We’ve all heard that artificial intelligence (AI) is poised to disrupt every industry — but where does the hype end and true AI step in? Companies that have already implemented AI and machine learning into their systems, or are taking actions to build them in now, will thrive as markets move into a new era of data-driven results. On the other side of the coin, hesitation to adapt by companies sticking to tried-and-true operating methods may turn out to be a fatal mistake. The AI washing trend is getting out of control as companies fear being pushed into irrelevancy.
So what exactly is AI washing? To call yourself a true AI company, you need to engineer and utilize an AI product — it’s as simple as that. AI washing sees many companies serving enterprises calling themselves “AI” companies when they aren’t actually AI at their core. Instead, they are using alternative/old data analytics tools or acting as a consulting company under the pretense of AI, but without the technological bandwidth, task efficiency and overall intelligence to produce AI results. This marketing stunt helps these companies to align with winning AI companies, thereby inflating their product and in turn, their revenue.
This year, we’ve seen investors doubling down on AI in Silicon Valley; however, no one is being held accountable for any real implementation. While some companies are building off of this momentum by integrating AI into their systems to increase efficiency and positive growth, others are playing the AI card to appear more advanced than they are. Many lack the actual bandwidth to produce machine learning or AI-level results.
These culprit companies confound AI with simple data processing technologies, which is not only holding the companies themselves back from more significant development, but is also problematic for limited partners, shareholders and partners looking to invest in AI-centered companies. Similar to the adverse effects of greenwashing on overall corporate progress in measures of sustainability, AI washing disincentivizes companies from building out real AI systems.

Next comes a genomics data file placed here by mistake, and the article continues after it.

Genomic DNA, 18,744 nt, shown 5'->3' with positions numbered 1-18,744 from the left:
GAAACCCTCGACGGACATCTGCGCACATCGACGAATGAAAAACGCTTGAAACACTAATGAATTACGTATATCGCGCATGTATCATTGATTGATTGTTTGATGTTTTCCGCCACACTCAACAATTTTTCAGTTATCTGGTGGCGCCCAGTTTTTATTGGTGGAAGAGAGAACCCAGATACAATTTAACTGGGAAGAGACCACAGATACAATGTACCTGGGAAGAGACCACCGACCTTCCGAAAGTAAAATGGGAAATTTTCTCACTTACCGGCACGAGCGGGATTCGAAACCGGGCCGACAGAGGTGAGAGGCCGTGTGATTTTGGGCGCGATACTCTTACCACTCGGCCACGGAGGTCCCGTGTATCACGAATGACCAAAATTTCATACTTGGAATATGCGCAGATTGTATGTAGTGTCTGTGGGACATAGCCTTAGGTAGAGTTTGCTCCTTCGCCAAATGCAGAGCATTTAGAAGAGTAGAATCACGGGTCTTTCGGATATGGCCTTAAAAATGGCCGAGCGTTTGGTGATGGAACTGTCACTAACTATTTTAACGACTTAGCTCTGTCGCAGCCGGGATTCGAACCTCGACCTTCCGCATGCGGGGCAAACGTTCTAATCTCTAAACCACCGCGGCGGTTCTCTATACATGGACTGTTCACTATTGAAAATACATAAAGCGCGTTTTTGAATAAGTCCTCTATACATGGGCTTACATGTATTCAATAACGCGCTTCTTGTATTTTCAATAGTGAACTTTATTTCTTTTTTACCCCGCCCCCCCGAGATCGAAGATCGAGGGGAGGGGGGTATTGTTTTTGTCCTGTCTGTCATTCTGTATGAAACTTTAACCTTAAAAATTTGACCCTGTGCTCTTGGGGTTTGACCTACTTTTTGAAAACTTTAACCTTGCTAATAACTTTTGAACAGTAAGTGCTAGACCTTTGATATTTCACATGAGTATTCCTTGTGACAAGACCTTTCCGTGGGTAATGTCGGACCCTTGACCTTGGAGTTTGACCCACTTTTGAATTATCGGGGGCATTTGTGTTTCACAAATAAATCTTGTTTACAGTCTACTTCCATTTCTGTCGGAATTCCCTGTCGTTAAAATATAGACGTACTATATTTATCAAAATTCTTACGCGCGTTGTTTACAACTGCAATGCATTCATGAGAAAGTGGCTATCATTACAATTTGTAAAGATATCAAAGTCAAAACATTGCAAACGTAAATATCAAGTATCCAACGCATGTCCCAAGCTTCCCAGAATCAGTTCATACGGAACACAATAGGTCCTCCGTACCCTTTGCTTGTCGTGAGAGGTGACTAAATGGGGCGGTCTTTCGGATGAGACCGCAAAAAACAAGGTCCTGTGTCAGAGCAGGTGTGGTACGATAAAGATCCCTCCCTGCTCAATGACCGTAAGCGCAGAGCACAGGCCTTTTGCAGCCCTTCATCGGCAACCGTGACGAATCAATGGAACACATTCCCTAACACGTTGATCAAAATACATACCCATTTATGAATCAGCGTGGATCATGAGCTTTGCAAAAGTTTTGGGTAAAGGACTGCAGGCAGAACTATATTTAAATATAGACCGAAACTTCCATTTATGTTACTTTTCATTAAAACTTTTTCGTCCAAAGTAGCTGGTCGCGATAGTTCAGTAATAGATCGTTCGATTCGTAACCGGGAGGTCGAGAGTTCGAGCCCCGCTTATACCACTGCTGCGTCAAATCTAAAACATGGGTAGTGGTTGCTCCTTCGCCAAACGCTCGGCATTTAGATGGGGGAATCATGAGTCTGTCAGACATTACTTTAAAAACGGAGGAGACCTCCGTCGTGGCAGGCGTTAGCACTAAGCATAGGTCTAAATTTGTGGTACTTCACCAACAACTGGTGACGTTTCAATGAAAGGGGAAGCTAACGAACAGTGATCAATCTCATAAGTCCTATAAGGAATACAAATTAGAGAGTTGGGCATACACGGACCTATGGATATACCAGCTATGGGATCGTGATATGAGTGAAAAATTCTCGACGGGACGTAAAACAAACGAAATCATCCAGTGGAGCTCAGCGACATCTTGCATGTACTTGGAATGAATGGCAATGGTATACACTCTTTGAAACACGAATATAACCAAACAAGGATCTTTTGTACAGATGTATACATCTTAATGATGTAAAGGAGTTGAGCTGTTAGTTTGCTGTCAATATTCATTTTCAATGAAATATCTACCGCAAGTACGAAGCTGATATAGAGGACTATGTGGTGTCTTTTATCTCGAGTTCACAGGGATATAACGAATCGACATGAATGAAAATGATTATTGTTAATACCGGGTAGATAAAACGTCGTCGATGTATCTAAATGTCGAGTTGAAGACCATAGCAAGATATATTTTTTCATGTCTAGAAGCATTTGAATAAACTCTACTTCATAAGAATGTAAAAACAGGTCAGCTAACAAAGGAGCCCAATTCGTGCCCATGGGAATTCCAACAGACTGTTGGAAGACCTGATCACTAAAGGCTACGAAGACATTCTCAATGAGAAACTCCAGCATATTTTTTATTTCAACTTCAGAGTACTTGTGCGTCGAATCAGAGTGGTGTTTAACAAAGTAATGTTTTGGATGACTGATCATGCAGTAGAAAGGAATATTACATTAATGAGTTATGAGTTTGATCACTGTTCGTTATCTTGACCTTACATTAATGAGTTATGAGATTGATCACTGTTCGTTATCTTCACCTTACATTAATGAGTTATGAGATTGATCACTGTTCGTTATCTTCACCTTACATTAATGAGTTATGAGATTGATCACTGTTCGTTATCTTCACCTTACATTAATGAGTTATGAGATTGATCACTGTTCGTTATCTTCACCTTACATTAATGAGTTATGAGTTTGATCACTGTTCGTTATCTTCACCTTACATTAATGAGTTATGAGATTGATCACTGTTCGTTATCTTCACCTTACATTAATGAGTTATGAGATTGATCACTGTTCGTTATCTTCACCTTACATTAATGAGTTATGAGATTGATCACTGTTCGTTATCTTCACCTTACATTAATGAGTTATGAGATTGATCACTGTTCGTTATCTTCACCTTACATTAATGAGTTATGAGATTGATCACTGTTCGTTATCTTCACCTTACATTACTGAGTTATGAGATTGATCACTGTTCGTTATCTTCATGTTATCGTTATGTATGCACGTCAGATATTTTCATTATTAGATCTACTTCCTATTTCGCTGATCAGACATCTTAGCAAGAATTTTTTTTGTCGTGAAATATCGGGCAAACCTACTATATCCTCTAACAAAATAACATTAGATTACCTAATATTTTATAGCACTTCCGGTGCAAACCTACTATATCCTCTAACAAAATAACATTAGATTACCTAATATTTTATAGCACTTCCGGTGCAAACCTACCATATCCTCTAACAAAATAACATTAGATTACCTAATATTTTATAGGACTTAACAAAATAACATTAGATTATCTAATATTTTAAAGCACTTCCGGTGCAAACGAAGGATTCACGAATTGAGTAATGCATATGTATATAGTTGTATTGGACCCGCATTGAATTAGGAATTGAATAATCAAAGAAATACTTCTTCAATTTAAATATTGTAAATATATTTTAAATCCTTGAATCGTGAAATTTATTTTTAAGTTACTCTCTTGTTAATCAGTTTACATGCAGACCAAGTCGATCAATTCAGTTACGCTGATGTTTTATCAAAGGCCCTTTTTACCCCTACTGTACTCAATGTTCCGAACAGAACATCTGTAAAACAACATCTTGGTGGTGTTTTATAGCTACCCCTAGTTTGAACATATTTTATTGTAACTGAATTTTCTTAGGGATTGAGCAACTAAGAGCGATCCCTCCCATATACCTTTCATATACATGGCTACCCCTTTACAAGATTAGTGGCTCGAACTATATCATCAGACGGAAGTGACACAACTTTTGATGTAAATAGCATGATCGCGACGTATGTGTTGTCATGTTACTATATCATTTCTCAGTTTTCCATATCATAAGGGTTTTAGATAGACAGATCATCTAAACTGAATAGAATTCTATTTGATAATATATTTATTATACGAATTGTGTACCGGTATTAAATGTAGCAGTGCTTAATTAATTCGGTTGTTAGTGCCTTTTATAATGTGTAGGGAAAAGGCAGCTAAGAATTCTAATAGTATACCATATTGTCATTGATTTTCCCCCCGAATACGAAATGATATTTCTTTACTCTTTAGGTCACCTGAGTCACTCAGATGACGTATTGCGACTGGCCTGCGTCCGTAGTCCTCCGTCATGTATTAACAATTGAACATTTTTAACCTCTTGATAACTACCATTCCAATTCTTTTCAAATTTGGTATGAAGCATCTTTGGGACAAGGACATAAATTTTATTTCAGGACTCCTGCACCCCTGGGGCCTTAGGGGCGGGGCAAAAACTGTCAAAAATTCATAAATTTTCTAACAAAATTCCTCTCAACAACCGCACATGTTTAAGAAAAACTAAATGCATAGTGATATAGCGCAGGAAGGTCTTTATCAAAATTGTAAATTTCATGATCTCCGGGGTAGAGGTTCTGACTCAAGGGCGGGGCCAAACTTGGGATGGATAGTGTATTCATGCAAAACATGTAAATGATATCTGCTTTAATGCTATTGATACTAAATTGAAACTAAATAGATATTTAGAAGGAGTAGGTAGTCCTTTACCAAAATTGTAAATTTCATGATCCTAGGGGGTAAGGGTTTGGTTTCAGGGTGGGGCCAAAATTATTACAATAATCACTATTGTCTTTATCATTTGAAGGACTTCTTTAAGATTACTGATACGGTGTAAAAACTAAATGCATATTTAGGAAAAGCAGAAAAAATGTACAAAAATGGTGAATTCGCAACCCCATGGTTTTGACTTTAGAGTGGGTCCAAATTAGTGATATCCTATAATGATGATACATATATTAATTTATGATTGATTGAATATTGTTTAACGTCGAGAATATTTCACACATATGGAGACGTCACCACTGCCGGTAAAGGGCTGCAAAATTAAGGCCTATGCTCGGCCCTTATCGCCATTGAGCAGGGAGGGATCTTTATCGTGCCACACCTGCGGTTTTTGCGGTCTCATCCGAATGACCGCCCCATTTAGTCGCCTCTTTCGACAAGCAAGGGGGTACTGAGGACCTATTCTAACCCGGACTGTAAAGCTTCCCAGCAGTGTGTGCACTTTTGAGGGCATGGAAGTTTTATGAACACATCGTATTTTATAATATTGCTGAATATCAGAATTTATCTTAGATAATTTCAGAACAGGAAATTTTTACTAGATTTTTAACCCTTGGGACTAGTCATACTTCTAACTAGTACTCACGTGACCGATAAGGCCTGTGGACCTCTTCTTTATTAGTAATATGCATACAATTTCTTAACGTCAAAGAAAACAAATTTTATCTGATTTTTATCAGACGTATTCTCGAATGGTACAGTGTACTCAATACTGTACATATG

Luckily, it’s not all hype. According to Gartner, by 2020 AI will be among the five biggest priorities for investment for CIOs and customers will manage 85% of their relationship with the enterprise without interacting with a human. But for now, with no set standards, how can investors avoid wasting millions when the companies they invest in can’t live up to the hype?
Here are some ways that shareholders can sift through the noise:
- Look for employees who can build. The company’s core team should be made up of machine learning and AI engineers, data scientists and mathematicians. These are the team members who are actually building AI products.
- Take a closer look at the company numbers. The AI system should be intaking terabytes of data, with the capacity to cleanse enormous amounts of data instantly. If the company is releasing marketing and advertising surrounding the company’s AI capacities, there should be numerical data to back it up.
- Identify the use case or AI application being used. What does the company’s metric of success look like? Even Google and Facebook’s research vision labs had an ultimate end goal, and improved computer vision led to a new medium of search. When there’s no use case, this work is simply research for research’s sake, rather than a commercial venture.
- Look for progress. AI is not stagnant, but constantly learning and developing as it receives data. Therefore, the system should be getting smarter over time, and the longer a company has implemented AI, the more it should be able to accomplish.
The combination of a strong team of engineers and data scientists and the capacity to run extensive machine learning models can help drive any retailer to success. A push for AI developments in retail is what will push the industry to adapt to the needs of current and future customers.
Kerry Liu, Co-Founder & CEO at Rubikloud, leads people, sales, and technology disruption. Rubikloud is the world’s most advanced machine learning platform for large retailers. By delivering in-market recommendations on loyalty and merchandising campaigns, Rubikloud significantly lifts revenue and saves operational time. In his role, Liu works to manage and maintain a thriving company culture that recruits the best and brightest in the industry, while also maintaining relationships with global retailers and investors. Liu is passionate about machine learning and big data, and enjoys providing enterprise retailers with the tools and knowledge needed to enhance their overall business goals.